No matter where you go you’ll eventually be panhandled if you stay there long enough. Some places it takes seconds and happens constantly. Other places it’s more by the hour than by the five minute interval of begging. As I’ve indicated several times by now, our warm climate and relatively liberal atmosphere has a tendency to attract transients, vagrants, and psychopaths. I’ve heard but haven’t verified that Florida, as a state, has more axe murderers, sex offenders, and people into midget pornography than any other state.
Though don’t let my cynicism startle you too much. You’re going to find more decent people than not, because people are genuinely happier here if not for anything other than the amount of prescriptions they’re on. But our outward appearance of bliss may have something to do with the sheer amount of things we have to do here in St. Petersburg. It’s hard to be bored here if you’re not boring. Do yourself a favor and review our full event listings for the previous year. You won’t find a single day of the week where something cool isn’t happening.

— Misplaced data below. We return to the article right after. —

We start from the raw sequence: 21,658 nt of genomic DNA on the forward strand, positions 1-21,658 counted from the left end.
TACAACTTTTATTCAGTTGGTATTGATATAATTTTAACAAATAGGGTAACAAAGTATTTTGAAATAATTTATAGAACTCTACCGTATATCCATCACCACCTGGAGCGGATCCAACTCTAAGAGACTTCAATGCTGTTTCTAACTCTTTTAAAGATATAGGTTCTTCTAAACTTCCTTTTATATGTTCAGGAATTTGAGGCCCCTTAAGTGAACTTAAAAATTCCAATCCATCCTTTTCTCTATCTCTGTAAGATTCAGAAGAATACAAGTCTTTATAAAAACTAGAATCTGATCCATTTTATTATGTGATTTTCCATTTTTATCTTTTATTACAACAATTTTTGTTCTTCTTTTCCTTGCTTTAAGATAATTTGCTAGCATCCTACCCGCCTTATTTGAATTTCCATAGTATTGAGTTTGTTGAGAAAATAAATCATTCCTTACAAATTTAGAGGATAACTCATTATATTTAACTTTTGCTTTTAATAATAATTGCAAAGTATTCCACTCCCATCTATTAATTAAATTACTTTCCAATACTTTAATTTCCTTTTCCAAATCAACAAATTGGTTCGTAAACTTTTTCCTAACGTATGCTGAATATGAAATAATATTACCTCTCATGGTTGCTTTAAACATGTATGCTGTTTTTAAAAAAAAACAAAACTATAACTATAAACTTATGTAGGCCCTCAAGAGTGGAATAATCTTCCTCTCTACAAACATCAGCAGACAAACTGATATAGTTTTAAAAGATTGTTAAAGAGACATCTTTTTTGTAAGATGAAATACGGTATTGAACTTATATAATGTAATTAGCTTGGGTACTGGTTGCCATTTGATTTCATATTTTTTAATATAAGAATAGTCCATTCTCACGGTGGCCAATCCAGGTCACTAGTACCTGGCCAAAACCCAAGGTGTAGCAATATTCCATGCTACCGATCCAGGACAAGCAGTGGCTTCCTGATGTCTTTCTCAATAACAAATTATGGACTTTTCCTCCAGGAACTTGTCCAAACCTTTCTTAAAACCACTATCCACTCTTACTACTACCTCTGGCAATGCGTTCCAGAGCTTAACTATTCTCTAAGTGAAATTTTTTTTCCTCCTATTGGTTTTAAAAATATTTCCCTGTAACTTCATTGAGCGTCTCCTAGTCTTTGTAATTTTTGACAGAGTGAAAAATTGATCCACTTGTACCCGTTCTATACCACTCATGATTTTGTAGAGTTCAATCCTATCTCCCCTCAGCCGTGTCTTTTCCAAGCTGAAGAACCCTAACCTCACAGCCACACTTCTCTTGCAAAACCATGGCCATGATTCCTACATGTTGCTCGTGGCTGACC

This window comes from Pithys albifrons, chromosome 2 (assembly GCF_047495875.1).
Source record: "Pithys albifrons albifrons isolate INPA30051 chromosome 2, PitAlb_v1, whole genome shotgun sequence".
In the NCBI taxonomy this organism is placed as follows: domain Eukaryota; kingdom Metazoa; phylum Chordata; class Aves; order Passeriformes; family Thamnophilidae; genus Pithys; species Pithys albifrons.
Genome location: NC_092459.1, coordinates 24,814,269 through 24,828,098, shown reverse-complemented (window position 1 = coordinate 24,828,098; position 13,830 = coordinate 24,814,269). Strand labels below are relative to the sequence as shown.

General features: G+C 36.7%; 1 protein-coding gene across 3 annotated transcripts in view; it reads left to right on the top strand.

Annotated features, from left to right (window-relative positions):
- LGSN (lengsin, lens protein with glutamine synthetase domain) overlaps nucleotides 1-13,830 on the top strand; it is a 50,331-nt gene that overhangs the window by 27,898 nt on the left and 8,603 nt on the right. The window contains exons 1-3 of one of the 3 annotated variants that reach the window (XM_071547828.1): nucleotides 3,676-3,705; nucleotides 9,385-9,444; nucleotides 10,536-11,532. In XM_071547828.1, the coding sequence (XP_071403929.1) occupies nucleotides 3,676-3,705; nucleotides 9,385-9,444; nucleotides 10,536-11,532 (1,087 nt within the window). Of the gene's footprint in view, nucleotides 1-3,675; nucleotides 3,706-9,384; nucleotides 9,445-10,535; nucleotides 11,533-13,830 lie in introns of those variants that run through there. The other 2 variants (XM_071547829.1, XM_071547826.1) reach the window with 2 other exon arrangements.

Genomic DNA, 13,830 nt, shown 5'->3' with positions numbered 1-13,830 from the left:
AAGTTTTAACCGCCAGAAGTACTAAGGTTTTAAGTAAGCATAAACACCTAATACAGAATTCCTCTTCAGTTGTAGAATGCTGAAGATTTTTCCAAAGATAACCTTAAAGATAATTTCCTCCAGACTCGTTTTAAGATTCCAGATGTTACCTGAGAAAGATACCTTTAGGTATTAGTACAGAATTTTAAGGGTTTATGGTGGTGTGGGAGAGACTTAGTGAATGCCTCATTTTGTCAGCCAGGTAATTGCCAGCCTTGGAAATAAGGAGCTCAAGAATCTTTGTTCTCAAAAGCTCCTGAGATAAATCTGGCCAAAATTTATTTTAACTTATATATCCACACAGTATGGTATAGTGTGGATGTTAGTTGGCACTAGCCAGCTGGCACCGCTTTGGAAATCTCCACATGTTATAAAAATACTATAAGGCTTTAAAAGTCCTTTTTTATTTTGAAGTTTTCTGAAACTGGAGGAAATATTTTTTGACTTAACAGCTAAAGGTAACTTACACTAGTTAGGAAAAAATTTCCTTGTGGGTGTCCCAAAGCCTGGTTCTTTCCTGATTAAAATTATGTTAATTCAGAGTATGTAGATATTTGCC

13. The commuting
St. Petersburg is a somewhat large city, of course. There are bars, restaurants and destinations that are simply out of my area of the city. Beyond St. Pete, the way our peninsula is set up you can drive for miles and miles while never feeling like you’ve left the city of Saint Petersburg. Out near the City of Pasadena you have the surf styled bars. Up in the City of Dunedin you have breweries that have interesting but light-hearted folks. In the City of Tampa you have Ybor City which is like a miniaturized New Orleans. Ybor its self houses a goth club called The Castle that is a former Catholic church. None of these places are much more than 30 minutes outside of Glorious Petrograd’s city limits.